when an individual crosses over from one dominant hegemonic culture to experience the strange subculture of another. Often times placed in racially and sexually segregated ghettos, in order to excite and unsettle the curiosities of the slummer (Bronski, 121). Slumming was prevalent during the New York’s Harlem Renaissance that drew crowds to the spectacular jazz clubs nightly events. Slumming gave the opportunity for people to experience different ways of being that they were not normally familiar by providing another perspective to cultural difference and the permission to facilitate relationships beyond their own cultural understanding.




used to describe a person who is attraction to others is not limited by sex or gender categories. The use of the identity category pansexual originated in the 1990’s.

“This word ‘pansexual’ was originally coined by Sigmund Freud within his theories on psychoanalysis in the early-to-mid 1900s, but was instead defined as how sexual energy and desire is the basis for all human interaction in life. However the modern usage of ‘pansexual’ has very little to do with Freud’s definition or his psycho-sexuality theories,” (Jakubowski).


used to designate a particular community or group of people as something “different” or “less than” what is considered to be socially and legally acceptable for citizenship.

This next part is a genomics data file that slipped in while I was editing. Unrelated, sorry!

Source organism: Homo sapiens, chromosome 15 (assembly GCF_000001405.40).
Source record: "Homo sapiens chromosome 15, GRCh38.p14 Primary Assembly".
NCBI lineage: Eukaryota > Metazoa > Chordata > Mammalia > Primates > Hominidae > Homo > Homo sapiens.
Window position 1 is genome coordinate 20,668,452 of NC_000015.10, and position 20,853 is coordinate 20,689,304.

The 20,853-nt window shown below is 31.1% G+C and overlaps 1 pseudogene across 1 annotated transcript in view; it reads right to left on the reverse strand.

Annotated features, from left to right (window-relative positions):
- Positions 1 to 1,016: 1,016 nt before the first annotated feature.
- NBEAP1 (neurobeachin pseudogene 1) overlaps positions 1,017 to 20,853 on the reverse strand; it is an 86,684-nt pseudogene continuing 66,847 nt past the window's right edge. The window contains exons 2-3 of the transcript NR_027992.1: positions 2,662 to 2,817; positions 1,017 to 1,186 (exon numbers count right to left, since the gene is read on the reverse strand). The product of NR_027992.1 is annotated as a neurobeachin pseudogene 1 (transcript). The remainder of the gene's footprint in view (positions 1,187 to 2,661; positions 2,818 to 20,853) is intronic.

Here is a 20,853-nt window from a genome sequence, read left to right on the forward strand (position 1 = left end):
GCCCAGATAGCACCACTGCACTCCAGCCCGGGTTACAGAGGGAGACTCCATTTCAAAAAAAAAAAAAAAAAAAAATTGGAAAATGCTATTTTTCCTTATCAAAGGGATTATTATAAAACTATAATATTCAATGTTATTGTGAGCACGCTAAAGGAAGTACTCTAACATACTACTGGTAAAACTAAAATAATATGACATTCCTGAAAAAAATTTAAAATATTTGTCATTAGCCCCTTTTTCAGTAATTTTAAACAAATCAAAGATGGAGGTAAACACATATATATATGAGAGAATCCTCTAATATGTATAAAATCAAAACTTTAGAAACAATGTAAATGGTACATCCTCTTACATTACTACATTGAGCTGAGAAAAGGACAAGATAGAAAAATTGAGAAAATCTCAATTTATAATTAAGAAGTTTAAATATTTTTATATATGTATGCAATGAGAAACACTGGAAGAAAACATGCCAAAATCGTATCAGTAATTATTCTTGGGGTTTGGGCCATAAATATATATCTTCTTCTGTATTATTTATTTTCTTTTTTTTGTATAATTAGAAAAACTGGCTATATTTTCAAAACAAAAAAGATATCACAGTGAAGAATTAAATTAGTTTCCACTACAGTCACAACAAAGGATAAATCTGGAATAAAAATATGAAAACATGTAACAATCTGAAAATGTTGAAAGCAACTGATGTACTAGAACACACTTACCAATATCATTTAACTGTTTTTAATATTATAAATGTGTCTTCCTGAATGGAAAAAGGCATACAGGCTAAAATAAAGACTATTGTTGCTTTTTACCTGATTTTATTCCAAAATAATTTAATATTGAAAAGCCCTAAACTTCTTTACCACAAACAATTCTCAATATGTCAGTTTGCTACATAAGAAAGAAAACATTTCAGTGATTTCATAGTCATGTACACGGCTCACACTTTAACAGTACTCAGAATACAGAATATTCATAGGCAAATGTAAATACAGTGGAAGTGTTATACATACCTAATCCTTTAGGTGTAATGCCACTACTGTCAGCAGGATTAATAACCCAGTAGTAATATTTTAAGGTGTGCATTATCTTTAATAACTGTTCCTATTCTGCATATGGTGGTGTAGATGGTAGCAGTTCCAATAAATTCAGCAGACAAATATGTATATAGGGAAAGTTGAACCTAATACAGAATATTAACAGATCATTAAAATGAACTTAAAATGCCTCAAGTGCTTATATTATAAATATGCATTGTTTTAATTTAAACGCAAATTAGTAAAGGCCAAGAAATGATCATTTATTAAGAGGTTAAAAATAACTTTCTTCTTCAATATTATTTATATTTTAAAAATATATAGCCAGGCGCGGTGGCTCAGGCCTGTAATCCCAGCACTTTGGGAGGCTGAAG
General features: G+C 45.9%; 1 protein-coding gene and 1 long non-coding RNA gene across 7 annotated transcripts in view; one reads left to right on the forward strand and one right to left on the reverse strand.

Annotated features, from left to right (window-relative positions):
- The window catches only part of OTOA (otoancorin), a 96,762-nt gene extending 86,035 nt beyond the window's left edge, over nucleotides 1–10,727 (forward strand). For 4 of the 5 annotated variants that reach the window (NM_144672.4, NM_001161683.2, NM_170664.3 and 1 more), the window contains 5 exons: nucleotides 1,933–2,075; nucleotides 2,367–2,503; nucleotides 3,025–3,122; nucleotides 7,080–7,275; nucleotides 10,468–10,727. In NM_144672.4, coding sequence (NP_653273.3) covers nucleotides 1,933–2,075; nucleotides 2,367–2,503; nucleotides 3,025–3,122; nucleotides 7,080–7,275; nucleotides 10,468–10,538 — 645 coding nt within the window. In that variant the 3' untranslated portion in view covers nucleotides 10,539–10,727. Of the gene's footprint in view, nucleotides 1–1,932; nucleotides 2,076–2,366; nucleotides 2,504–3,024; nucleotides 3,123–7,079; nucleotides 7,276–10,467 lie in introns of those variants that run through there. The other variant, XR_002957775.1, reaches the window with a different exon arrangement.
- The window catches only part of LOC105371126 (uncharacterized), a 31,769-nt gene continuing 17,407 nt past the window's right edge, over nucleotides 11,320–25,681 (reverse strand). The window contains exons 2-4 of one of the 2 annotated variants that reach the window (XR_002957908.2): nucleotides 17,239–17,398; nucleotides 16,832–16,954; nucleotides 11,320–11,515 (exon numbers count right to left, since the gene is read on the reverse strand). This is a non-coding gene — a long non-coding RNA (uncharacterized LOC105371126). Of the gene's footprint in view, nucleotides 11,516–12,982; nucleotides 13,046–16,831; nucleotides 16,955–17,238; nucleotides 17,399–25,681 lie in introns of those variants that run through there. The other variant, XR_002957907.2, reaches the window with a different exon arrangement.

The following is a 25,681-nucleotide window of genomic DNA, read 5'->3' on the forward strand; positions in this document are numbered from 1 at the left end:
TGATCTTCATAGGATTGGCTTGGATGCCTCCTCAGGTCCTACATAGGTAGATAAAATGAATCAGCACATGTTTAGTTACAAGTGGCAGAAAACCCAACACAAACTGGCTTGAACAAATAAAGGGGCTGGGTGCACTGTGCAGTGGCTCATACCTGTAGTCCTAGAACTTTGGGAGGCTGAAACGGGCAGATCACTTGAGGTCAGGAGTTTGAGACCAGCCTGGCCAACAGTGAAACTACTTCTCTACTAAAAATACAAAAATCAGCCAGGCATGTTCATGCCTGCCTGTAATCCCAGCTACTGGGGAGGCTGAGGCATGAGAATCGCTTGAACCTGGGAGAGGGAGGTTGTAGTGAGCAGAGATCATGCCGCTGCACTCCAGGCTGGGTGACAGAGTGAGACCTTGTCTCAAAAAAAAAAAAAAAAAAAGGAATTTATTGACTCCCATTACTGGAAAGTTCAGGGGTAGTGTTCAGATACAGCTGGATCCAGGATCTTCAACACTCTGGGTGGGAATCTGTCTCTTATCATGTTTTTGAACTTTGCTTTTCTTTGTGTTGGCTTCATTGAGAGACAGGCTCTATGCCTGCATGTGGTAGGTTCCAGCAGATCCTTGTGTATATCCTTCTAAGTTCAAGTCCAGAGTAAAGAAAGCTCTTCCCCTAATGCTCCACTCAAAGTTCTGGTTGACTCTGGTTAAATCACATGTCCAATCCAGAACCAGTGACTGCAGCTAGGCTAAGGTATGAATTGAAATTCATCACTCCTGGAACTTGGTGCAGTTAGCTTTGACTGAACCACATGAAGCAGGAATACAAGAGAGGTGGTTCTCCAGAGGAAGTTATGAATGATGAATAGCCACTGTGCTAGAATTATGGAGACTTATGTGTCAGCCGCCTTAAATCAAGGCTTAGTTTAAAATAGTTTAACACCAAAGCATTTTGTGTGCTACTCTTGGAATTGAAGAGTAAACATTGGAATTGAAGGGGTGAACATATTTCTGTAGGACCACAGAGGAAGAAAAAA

“Othering” is exercised through systematic oppression and is often used to maintain hierarchical notions of white supremacy. Of course, this is not strictly used in the United States and has been employed globally to create status for the hierarchical elite. According to Bronski, “othering” has had two major effect towards minorities and those within the LGBT community. First, beginning with slavery, “othering” was used to help constructed a legal system that guides the perimeters for citizenship and non citizenship, leading the placement of second-class citizenship (Bronski, 23). Later on this legal system was applied to any marginalized group outside the assumed white heteronormative majority, including immigrants, LGBT, and the like. Second, the acceptance of legalized slavery helped reinforce the mainstream ideas about what is morally and sexually normal amongst society (Bronski, 23). This created many boundaries and consequences through binary language that promoted socially accepted normalcy and frowned upon deviant sexual inferiority. Therefore, “othering” was a way of presuming what was considered to be “less than” human according to Christian theology.